From the Beginning - NOVA's Plan to Boost Its Marcellus/Utica Ethane Use in Sarnia

NOVA Chemicals’ 1.8-billion-pound/year ethylene plant in Sarnia, ON already is one of the largest consumers of Marcellus/Utica-sourced ethane, and plans are in the works to significantly increase the steam cracker’s ethane consumption. In 2018, NOVA will complete a project that will enable the cracker to be fed 100% ethane; the petrochemical company also is mulling a cracker expansion –– again with ethane as the feedstock –– and a new polyethylene plant next door. All these plans are driven in large part by the availability of low-cost ethane piped from the U.S. Northeast. Today, we continue our review of southwestern Ontario’s NGL, petchem and refining infrastructure with a look at the big effects of NOVA’s plans.

From the beginning of the hydrocarbon era in North America, Sarnia has played an outsized role in crude oil, refining and petrochemicals, in large part due to that essential truth of real estate: Location, location, location. First, it was its local oil resource. As we said in Part 1 of this series, an 1858 oil well in nearby Oil Springs, ON is said to have been the first on the continent. Over time, oil-production, refining and petchem infrastructure was developed in southwestern Ontario (as were railroads and pipelines); that infrastructure made Sarnia a refining/petchem center, a position that continues to this day, decades after most oil production in southwestern Ontario dried up. In Part 2, we looked at the crude oil side of things, describing the three refineries in Chemical Valley, the oil pipelines that supply them, and the petroleum-products pipelines that help move the refineries’ output to market. Then, in Part 3, we turned to Sarnia’s increasingly important natural gas liquids (NGLs) sector –– the pipelines that transport purity ethane and mixed propane/butane to Chemical Valley, the fractionator that separates the propane/butane mix into purity products, the NGL storage facilities, and the big NOVA ethylene plant that “cracks” ethane, propane and butane into petrochemical products, with the star of the show being ethylene –– a critically important petchem building block.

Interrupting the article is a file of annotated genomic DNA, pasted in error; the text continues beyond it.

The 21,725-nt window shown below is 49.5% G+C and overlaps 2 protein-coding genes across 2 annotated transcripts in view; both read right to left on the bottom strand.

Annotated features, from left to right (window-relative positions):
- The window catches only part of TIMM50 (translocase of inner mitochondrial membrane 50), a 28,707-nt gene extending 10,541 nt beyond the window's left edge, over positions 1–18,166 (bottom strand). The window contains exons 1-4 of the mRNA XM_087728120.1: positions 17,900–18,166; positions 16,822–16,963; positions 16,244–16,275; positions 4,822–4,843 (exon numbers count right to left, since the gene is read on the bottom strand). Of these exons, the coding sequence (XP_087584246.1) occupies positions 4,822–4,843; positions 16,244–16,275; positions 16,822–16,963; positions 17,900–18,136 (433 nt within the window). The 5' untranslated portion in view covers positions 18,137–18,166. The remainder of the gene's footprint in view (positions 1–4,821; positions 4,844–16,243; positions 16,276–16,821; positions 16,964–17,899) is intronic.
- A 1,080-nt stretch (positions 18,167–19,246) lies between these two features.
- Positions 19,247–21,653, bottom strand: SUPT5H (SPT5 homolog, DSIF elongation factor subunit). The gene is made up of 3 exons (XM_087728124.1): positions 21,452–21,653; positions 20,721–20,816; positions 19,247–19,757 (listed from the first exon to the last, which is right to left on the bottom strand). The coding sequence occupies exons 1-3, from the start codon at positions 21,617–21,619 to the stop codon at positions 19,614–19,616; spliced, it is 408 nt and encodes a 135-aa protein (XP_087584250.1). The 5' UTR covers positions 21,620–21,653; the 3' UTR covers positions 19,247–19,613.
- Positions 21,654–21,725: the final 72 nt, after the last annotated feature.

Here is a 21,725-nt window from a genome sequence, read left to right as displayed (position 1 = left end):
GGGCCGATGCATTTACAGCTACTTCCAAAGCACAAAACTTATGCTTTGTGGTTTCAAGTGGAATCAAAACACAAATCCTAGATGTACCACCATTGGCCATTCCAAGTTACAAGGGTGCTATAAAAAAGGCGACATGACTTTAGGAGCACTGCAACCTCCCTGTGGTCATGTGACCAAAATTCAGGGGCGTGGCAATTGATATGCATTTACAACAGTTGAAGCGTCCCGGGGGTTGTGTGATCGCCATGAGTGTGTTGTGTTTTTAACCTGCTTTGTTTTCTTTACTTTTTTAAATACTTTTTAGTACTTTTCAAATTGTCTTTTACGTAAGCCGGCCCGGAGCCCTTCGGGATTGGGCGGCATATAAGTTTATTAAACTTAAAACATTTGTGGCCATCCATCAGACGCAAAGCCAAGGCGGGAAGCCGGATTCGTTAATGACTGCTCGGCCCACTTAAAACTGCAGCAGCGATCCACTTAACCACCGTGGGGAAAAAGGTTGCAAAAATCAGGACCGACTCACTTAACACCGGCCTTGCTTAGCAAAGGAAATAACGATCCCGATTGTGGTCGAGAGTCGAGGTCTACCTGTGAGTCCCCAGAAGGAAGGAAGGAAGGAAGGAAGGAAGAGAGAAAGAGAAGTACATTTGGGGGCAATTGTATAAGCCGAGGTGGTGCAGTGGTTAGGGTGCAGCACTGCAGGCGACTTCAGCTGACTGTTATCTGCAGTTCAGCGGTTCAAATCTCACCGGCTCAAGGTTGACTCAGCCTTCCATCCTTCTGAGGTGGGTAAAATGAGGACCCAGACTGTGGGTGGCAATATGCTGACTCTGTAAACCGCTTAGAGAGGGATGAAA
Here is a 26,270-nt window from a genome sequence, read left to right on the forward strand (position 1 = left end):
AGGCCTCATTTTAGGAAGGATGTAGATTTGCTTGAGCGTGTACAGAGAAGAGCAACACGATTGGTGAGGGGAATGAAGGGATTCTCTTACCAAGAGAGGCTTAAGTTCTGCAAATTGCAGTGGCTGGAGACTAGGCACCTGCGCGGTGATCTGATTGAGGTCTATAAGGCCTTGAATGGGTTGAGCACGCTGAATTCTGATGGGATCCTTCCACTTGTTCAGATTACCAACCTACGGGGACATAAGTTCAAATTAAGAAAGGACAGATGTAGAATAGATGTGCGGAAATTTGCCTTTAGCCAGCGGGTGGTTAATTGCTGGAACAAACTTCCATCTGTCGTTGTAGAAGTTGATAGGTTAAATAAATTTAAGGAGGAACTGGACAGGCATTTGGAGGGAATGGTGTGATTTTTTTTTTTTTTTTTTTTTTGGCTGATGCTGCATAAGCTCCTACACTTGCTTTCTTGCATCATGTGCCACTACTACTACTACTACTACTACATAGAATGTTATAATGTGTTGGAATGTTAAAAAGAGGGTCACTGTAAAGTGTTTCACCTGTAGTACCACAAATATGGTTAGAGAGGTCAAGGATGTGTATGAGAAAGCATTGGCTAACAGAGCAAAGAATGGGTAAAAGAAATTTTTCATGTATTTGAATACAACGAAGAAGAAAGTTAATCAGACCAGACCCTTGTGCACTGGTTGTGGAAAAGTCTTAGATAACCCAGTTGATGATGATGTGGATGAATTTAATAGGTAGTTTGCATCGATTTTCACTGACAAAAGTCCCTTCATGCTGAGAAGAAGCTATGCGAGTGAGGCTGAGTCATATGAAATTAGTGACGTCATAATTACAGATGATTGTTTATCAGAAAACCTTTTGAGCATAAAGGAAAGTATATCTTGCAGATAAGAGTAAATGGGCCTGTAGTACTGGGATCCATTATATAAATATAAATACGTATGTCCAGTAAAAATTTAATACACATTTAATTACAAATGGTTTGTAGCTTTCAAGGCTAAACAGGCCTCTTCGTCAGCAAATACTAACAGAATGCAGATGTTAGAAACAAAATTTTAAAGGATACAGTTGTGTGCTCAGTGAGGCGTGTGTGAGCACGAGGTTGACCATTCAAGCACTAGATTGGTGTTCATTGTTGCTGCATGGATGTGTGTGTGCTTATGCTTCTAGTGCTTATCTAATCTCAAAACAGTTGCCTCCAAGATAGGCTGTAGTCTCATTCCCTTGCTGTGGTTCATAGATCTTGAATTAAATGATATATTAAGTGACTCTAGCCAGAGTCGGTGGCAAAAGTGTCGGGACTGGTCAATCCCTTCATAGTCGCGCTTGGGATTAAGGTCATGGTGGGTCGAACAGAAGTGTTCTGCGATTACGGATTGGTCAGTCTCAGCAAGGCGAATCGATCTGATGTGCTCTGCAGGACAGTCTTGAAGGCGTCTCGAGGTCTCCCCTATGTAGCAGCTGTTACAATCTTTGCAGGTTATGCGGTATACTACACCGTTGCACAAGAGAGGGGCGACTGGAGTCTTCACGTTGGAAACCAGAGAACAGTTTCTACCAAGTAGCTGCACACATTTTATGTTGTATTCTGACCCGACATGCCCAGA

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Today we zero in on ethylene and polyethylene production, particularly on NOVA’s ambitious plan to capitalize on its advantageous location in Sarnia –– near the Marcellus/Utica’s vast supply of ethane, atop salt formations that provide ideal ethane storage, close by several polyethylene plants that consume ethylene, and within a day’s drive of half of North America’s demand for ethylene/polyethylene-based products –– by retooling its Sarnia cracker (photo below) so it can consume up to 100% ethane (instead of its current combination of about two-thirds ethane and one-third propane/butane) and then (possibly) expanding its cracker to further increase its ethane use and ethylene production, and building a new polyethylene plant nearby.

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